• All
  • Articles
  • Videos
  • Plants
  • Recipes
  • Members

Natural Insect Spray for Plants

Comments ()  |   |  Text size: a A  |  Report Abuse  |  Print
close

Report This Article

Natural Insect Spray for Plants

Reason for flagging?

Comments

Submit

Share:    |  Email  |  Bookmark and Share

Overview

Insecticidal soaps and pesticides that use natural ingredients are very effective in repelling bugs that would otherwise devour food crops. But remember that even natural insect sprays will rid your plants of beneficial insects, as well as garden pests. Many are not selective in the insects that they affect, so use with care, only after other natural methods of pest control have failed to take care of the problem.

Spraying Basics

Apply sprays in the early morning or evening, when temperatures are cooler. Applications made when temperatures are above 80 degrees Fahrenheit may cause foliage to burn. Test a small area and wait 24 hours with all sprays and do not increase the strength of your solution just because you are getting good results. Use sprays that target specific insects whenever possible and spray only problem areas to avoid repelling beneficial insects. Take care to protect exposed face and skin when working with sprays and dusts.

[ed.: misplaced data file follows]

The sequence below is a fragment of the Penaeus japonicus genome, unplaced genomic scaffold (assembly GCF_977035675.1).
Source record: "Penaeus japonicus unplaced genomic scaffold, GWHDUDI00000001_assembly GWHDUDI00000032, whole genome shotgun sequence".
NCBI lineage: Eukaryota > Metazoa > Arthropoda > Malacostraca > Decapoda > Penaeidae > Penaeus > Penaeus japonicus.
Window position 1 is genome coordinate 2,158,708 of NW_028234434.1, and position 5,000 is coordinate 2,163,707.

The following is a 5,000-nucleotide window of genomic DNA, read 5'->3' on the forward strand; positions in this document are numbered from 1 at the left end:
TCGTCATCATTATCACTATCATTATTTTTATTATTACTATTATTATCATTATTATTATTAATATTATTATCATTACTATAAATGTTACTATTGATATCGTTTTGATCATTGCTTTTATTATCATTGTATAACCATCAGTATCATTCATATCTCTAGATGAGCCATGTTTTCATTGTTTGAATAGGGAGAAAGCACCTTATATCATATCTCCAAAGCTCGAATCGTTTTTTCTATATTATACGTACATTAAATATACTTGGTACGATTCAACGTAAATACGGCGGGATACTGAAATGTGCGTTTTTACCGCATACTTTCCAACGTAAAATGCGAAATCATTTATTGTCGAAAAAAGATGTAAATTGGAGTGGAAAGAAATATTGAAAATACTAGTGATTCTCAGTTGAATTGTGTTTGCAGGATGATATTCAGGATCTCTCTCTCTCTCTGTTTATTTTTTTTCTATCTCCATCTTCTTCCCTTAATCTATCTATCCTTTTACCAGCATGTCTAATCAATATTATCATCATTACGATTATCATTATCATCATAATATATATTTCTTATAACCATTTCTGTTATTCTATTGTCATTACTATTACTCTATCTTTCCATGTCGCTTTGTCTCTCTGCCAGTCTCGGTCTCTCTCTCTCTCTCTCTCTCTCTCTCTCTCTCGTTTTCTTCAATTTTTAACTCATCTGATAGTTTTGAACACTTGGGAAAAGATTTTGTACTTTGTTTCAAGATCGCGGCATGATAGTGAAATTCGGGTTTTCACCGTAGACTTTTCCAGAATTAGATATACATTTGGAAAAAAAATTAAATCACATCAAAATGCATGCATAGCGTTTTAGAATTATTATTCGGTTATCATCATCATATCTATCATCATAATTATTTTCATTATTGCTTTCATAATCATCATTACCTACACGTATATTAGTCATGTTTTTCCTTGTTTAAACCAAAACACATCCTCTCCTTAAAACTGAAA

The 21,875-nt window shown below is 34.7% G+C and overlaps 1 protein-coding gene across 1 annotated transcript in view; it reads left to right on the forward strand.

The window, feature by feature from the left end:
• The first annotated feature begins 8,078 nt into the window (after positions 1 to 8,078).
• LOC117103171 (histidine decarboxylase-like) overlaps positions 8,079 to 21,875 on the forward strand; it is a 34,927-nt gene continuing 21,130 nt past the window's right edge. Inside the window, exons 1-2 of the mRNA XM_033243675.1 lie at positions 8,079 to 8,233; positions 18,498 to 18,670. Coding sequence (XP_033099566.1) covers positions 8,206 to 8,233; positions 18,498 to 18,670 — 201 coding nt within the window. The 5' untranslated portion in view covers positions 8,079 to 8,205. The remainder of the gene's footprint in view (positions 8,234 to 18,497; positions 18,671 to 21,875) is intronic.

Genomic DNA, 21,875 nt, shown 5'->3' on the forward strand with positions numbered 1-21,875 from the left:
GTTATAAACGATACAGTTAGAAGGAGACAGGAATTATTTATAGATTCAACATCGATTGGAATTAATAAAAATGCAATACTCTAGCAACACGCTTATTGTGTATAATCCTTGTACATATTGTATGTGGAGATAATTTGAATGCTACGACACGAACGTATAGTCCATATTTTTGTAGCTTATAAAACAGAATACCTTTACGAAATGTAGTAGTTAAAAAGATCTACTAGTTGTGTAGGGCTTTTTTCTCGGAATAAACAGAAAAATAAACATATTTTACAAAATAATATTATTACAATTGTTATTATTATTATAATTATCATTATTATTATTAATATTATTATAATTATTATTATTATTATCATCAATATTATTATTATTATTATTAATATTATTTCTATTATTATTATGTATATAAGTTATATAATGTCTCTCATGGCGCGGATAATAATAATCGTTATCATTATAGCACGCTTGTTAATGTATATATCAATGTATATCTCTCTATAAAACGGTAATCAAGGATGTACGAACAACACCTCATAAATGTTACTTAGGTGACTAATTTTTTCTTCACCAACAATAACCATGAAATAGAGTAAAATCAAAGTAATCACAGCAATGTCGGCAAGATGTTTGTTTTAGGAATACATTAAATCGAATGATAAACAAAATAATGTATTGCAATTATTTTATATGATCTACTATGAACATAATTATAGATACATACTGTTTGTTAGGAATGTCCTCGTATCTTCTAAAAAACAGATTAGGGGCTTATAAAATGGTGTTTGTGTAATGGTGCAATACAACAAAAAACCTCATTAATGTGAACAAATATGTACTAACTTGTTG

Insecticidal Soaps

Insecticidal soaps are safe, organic sprays that repel insects. Made with liquid hand soaps and light vegetable oil and water, the soap is sprayed directly onto soft-bodied insects, such as aphids, white flies, mealy bugs and spider mites.

Teas

Many teas are selective in the insects that they repel. Parsley tea repels asparagus beetle, and wormwood tea is effective against slugs, snails, black flea beetles, cabbage moths and fleas. Yarrow tea deters mealy bugs, aphids and other soft- bodied pests. Tea consisting of horseradish root, petunia leaves, lime or chili peppers will function as a general pest repellent, but may deter beneficial insects as well.

Foliar Sprays

A garlic foliar spray will deter fungus gnats, aphids, cabbage loopers, grasshoppers, June bugs, leaf hoppers, mites, squash bugs, slugs and white flies. An elderberry leaf spray will keep the garden free of cucumber beetles, peach tree borers, aphids and carrot root flies. Marigold spray repels asparagus beetles, tomato hornworms and leaf-chewing insects. A spray with orange peels deters fungus gnats, mealy bugs and aphids, and repels ants.

Dusts

A powder made of ground leaves from bay, cayenne peppers, tansy and peppermint sprinkled over foilage makes an effective insecticidal dust.

Keywords: insect repellent, natural pesticides, organic gardening, foliar sprays, teas, insecticidal soaps

About this Author

Kaye Lynne Booth has been writing for 13 years. She is currently working on a children's, series and has short stories and poetry published on authspot.com; Quazen.com; Stastic Motion Online. She is a contributing writer for eHow.com, Gardener Guidlines, Today.com and Examiner.com. She holds a Bachelor of Arts in psychology with a minor in Computer Science from Adam’s State College